Visit the Calder Chronicle for more exciting stories from the home front.

Monday, June 15, 2009

Tipping the Scale

The day after we brought Calder home from the hospital he weighed six pounds. Last Wednesday, at his seven-week checkup, he was a little over twelve pounds. That’s almost a pound a week. I’m hoping he won’t keep growing at this rate, because Zoe already likes playing ‘Two Baby’s’, in which I have to walk around holding both her and Calder, and Zoe weighs close to thirty pounds. Don’t get me wrong; I think it’s great that he is putting on so much weight, even if there are similarities between him a Jabba the Hutt. It’s really no surprise that he’s getting so big. He eats constantly. If he were on to solid foods I’d be tossing him whole roasted chickens. His favorite toy is a baked ham. He can’t even roll over yet, but I’ve seen him open the fridge from his bouncy chair. You get the idea. The kid likes to eat.

I’m happy to report that there is far less vomit (known in the baby world as spit up) happening in our house. Not that Calder has stopped completely. A few minutes ago he threw up down my back and all over the chair I was sitting on. He was getting back at me for trying to calm him down without getting off my butt (he prefers us to be standing when he’s fussy). I told him I was writing his blog, and he just responded that he was giving me something to write about. I thanked him then tossed him in his bouncy chair. Baby’s can only see a short distance, but their eyes form a bull’s-eye on any cloth within vomit range. I think Calder, and possibly all baby’s, have a unique radar that alerts them to dry-clean only sweaters, cloth-covered furniture, and any clothing worn by a person who is running late for anything. I’m going to try wrapping myself in aluminum foil to see if I can throw off his radar.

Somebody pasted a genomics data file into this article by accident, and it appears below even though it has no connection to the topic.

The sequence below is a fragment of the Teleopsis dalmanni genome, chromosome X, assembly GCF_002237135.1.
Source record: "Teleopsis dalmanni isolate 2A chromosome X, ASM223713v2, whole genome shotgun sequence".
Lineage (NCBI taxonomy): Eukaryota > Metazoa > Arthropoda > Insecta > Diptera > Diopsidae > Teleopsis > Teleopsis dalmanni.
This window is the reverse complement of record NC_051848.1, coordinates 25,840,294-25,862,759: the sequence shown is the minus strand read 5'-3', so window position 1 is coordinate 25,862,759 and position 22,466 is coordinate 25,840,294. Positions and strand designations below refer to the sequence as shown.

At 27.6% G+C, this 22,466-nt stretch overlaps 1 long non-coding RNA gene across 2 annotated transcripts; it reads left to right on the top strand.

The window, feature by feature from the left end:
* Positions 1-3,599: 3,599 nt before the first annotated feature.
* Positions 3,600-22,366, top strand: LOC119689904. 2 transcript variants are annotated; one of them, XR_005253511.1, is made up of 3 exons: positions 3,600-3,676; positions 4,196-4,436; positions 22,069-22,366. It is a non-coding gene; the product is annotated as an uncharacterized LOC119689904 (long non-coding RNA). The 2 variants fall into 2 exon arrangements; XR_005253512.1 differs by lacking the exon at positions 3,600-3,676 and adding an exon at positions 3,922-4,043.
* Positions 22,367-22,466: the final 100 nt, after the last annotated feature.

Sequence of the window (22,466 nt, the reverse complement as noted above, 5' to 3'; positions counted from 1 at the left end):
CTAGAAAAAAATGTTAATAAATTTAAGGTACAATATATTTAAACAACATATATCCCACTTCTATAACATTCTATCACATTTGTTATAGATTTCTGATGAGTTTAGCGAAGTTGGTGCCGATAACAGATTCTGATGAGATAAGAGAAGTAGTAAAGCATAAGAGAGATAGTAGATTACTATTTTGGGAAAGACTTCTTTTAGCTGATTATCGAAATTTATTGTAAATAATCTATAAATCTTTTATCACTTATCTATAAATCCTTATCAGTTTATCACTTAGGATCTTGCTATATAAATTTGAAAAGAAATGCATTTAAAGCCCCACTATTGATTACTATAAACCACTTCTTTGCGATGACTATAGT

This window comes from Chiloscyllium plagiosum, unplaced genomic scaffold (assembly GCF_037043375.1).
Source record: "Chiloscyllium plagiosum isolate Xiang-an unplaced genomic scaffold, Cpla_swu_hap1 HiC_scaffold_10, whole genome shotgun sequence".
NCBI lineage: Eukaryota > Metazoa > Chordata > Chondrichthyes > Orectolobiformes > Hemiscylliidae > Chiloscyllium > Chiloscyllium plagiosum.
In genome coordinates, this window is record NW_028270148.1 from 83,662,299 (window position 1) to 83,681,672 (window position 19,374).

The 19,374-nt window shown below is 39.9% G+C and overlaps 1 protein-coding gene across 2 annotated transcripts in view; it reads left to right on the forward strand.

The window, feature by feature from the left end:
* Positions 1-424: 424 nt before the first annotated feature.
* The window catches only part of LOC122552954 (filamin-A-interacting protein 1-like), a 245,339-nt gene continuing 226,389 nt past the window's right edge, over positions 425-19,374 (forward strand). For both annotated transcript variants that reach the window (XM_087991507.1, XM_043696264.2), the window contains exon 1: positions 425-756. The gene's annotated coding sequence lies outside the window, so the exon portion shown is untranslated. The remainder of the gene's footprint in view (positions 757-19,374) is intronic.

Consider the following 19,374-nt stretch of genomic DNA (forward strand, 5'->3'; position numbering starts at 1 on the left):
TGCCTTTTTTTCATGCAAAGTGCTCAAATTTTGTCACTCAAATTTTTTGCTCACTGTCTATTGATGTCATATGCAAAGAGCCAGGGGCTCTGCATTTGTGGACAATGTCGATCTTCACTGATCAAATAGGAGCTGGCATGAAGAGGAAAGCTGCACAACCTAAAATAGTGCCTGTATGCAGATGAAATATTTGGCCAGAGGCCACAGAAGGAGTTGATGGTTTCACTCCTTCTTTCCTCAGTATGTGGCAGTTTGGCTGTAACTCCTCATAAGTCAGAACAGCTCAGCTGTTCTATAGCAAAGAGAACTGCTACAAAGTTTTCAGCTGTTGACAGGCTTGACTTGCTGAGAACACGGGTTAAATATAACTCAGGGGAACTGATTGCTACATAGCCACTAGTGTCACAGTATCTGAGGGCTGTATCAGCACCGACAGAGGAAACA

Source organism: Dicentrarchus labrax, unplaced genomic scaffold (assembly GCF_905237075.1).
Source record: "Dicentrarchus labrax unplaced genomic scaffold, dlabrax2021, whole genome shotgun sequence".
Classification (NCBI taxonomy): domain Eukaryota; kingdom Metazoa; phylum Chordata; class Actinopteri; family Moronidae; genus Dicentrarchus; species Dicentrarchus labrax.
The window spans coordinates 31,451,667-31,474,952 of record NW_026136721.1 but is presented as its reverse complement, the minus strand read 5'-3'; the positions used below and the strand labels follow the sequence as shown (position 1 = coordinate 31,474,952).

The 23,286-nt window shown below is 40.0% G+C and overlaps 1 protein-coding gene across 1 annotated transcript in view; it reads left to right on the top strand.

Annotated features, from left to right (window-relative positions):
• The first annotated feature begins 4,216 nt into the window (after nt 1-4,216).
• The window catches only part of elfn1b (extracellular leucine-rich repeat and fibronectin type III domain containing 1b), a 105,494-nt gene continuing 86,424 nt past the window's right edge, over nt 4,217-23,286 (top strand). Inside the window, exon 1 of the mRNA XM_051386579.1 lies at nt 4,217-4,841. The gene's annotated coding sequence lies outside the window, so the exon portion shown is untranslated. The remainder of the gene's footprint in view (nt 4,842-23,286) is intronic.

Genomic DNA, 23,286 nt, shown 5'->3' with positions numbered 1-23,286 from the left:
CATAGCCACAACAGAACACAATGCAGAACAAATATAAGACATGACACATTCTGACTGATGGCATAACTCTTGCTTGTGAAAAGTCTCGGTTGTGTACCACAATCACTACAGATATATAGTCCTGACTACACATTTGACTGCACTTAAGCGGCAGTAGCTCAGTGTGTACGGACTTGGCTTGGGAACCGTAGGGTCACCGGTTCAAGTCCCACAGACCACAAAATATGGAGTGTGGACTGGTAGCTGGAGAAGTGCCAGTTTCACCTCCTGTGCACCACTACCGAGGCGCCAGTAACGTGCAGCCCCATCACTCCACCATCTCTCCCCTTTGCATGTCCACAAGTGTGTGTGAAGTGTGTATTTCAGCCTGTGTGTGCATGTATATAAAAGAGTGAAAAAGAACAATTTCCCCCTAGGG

And lastly, I am especially happy to report that Calder seems to be less fussy at dinnertime. Like the vomit radar, Calder (and again, probably all baby’s) seems to know when you are seconds from sitting down to eat. Personally I like to eat. And I, like Calder, get a bit fussy when I’m hungry. So I find myself getting a bit short-tempered when I have to walk around the living room while my dinner sits so tantalizingly close. I have already started docking future earnings on his allowance for his unruliness, so I think he got the message.

All the photos of Calder can be found here and here.

Sunday, June 14, 2009

Big Beds and Other Developments

This has been an exciting week for us. On Wednesday, we were at Calder’s doctor appointment, and as the medical assistant was getting us settled into the exam room he asked Zoe her name, and Zoe said, “Zoe.” What makes this unusual is that Zoe had never, ever said her name before. Maybe it was her recent and frequent exposer to the Sesame Street character named Zoe, or maybe it was the fact that we say her name a hundred times a day, but whatever it was it took only eight hundred twenty six days for Zoe to say her own name. We’re now working on having her memorize all forty-four presidents.